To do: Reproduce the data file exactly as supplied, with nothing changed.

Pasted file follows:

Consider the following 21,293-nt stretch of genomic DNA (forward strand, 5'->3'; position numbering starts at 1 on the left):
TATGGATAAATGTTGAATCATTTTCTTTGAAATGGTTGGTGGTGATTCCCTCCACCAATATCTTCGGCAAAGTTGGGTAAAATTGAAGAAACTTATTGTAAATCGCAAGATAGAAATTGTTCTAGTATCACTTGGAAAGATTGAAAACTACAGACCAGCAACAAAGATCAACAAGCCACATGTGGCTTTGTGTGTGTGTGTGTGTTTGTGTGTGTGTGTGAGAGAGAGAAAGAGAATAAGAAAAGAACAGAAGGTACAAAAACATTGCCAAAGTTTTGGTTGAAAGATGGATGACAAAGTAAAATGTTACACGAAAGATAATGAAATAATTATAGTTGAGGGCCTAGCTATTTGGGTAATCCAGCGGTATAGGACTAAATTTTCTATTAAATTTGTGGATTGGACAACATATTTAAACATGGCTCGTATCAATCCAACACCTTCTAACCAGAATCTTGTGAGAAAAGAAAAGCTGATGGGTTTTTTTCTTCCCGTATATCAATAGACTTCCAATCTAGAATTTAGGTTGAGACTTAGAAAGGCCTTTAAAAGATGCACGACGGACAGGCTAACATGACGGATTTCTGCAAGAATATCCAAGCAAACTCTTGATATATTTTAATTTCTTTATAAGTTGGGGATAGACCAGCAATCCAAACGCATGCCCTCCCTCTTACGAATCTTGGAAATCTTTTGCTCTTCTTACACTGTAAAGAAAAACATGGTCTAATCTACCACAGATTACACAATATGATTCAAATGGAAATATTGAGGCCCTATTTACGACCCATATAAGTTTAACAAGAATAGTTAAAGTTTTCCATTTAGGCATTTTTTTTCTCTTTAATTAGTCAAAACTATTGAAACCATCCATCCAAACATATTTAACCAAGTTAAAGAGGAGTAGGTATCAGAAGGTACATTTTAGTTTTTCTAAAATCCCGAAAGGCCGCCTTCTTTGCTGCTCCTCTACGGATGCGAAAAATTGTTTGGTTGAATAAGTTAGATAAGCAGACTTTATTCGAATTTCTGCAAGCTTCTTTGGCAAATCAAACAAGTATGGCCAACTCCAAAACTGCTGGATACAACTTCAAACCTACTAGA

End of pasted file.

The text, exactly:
Consider the following 21,293-nt stretch of genomic DNA (forward strand, 5'->3'; position numbering starts at 1 on the left):
TATGGATAAATGTTGAATCATTTTCTTTGAAATGGTTGGTGGTGATTCCCTCCACCAATATCTTCGGCAAAGTTGGGTAAAATTGAAGAAACTTATTGTAAATCGCAAGATAGAAATTGTTCTAGTATCACTTGGAAAGATTGAAAACTACAGACCAGCAACAAAGATCAACAAGCCACATGTGGCTTTGTGTGTGTGTGTGTGTTTGTGTGTGTGTGTGAGAGAGAGAAAGAGAATAAGAAAAGAACAGAAGGTACAAAAACATTGCCAAAGTTTTGGTTGAAAGATGGATGACAAAGTAAAATGTTACACGAAAGATAATGAAATAATTATAGTTGAGGGCCTAGCTATTTGGGTAATCCAGCGGTATAGGACTAAATTTTCTATTAAATTTGTGGATTGGACAACATATTTAAACATGGCTCGTATCAATCCAACACCTTCTAACCAGAATCTTGTGAGAAAAGAAAAGCTGATGGGTTTTTTTCTTCCCGTATATCAATAGACTTCCAATCTAGAATTTAGGTTGAGACTTAGAAAGGCCTTTAAAAGATGCACGACGGACAGGCTAACATGACGGATTTCTGCAAGAATATCCAAGCAAACTCTTGATATATTTTAATTTCTTTATAAGTTGGGGATAGACCAGCAATCCAAACGCATGCCCTCCCTCTTACGAATCTTGGAAATCTTTTGCTCTTCTTACACTGTAAAGAAAAACATGGTCTAATCTACCACAGATTACACAATATGATTCAAATGGAAATATTGAGGCCCTATTTACGACCCATATAAGTTTAACAAGAATAGTTAAAGTTTTCCATTTAGGCATTTTTTTTCTCTTTAATTAGTCAAAACTATTGAAACCATCCATCCAAACATATTTAACCAAGTTAAAGAGGAGTAGGTATCAGAAGGTACATTTTAGTTTTTCTAAAATCCCGAAAGGCCGCCTTCTTTGCTGCTCCTCTACGGATGCGAAAAATTGTTTGGTTGAATAAGTTAGATAAGCAGACTTTATTCGAATTTCTGCAAGCTTCTTTGGCAAATCAAACAAGTATGGCCAACTCCAAAACTGCTGGATACAACTTCAAACCTACTAGA